- 43,99 €
Mikhail Gorbachev's relations with the West have captured the imagination of contemporaries and historians alike, but his vision of Soviet leadership in Asia has received far less attention. The failure of Gorbachev's Asian initiatives has had dramatic consequences, by the late 1980s, the Soviet Union was in full retreat from Asia, and since the Soviet collapse, Russia has been left on the sidelines of the "Pacific century."
In this exceptionally wide-ranging and deeply researched book, Sergey Radchenko offers an illuminating account of the end of the Cold War in the East, tracing the death of Soviet ambitions in Asia. Radchenko shows that Gorbachev began with big gestures, of which the most important was his initiative in Vladivostok in July 1986, the opening salvo of the Soviet charm offensive in Asia Pacific. The problem, Radchenko points out, was that no one in Asia bought into Gorbachev's vision. If the Soviets had realized earlier that they needed Asia more than Asia needed them, they might have played a much more important role there. Instead, China was largely misunderstood, early gains in India were squandered, Japan was ignored or condescended to, and the Korean scenario played out in ways most unfavorable to Russia. Radchenko captures all of this in his compelling narrative, shedding important new light on many key players, including Gorbachev, Deng Xiaoping, Margaret Thatcher, Boris Yeltsin, and George H. W. Bush, among others.
Based on archival research in Russia, China, Mongolia, India, the United States, Britain, and numerous European countries and on interviews with former policy makers in a dozen countries, Unwanted Visionaries presents a deftly narrated and penetrating portrait of the Soviet failure in the East, with a wealth of valuable insight into Asia today.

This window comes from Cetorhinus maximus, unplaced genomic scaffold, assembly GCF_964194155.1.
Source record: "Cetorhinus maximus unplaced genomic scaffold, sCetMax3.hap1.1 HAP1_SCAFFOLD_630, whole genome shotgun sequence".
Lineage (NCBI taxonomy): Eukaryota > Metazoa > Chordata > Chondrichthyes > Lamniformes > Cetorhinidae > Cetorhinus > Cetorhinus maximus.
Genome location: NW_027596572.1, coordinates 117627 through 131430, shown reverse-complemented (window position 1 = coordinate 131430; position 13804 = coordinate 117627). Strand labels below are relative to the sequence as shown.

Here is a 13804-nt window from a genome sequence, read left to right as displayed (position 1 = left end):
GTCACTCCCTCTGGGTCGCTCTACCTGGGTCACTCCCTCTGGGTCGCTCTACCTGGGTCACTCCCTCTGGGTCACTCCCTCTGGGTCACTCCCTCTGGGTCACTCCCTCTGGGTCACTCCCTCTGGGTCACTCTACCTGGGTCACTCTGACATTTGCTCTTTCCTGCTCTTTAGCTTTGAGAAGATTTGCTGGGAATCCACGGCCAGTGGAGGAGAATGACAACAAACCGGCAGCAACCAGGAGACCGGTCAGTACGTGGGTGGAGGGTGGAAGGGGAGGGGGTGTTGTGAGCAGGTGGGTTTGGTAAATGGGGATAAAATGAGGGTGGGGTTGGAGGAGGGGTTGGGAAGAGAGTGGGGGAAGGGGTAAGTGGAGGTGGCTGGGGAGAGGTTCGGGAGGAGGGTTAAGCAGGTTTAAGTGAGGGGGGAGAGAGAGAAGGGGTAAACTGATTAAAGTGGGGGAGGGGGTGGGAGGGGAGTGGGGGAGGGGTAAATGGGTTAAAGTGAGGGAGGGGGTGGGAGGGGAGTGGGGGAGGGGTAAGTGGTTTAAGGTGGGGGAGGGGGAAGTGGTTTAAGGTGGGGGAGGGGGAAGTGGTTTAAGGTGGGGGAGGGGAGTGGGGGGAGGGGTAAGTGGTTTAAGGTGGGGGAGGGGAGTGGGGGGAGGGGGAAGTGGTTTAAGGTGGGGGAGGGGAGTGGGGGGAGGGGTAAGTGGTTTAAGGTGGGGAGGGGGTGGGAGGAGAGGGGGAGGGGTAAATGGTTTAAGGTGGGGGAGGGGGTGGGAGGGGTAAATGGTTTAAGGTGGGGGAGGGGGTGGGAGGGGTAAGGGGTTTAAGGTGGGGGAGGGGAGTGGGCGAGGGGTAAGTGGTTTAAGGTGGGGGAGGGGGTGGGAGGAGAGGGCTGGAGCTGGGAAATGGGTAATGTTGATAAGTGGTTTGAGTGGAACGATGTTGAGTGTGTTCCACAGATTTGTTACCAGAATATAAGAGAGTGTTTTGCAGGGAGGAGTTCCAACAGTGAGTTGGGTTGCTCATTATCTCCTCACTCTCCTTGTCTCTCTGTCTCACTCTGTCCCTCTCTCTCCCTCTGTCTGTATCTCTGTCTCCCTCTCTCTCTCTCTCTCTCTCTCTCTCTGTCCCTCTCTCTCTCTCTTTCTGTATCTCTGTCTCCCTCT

Radchenko (The Atomic Bomb and the Origins of the Cold War) examines the downsides of Soviet overtures to Asian nations under the misguided leadership of Mikhail Gorbachev. Drawing on finely detailed research, he acknowledges the idealistic and practical aspects of Gorbachev's attempts to woo economic titans China and India from American domination. But he also points out the many missed opportunities and mishaps attached to Gorbachev's "Asia First" doctrine. Focusing on the period spanning Brezhnev's 1982 death to the 1991 collapse of the Soviet Union, Radchenko examines the pressure and resistance of President Reagan's crusade against the "Russian Evil Empire," as well as the ideological and political disagreements of Russian officials. Gorbachev's Asian initiatives, which coincided with the plummet of the Russian economy and uprisings in Eastern Europe, were largely hit-and-miss especially those with China, Japan, and India, which were marred by issues of mistrust, territory disputes, and technological transfers. Gorbachev's political ambitions outstripped his Asian outreach and his decentralization of power on the home-front, causing his foreign dialogues to be swallowed by a rising tide of domestic backlash. Analytical, objective, and large in scope, Radchenko's study of Soviet politics is essential reading for those seeking a realistic picture of the balance of global power.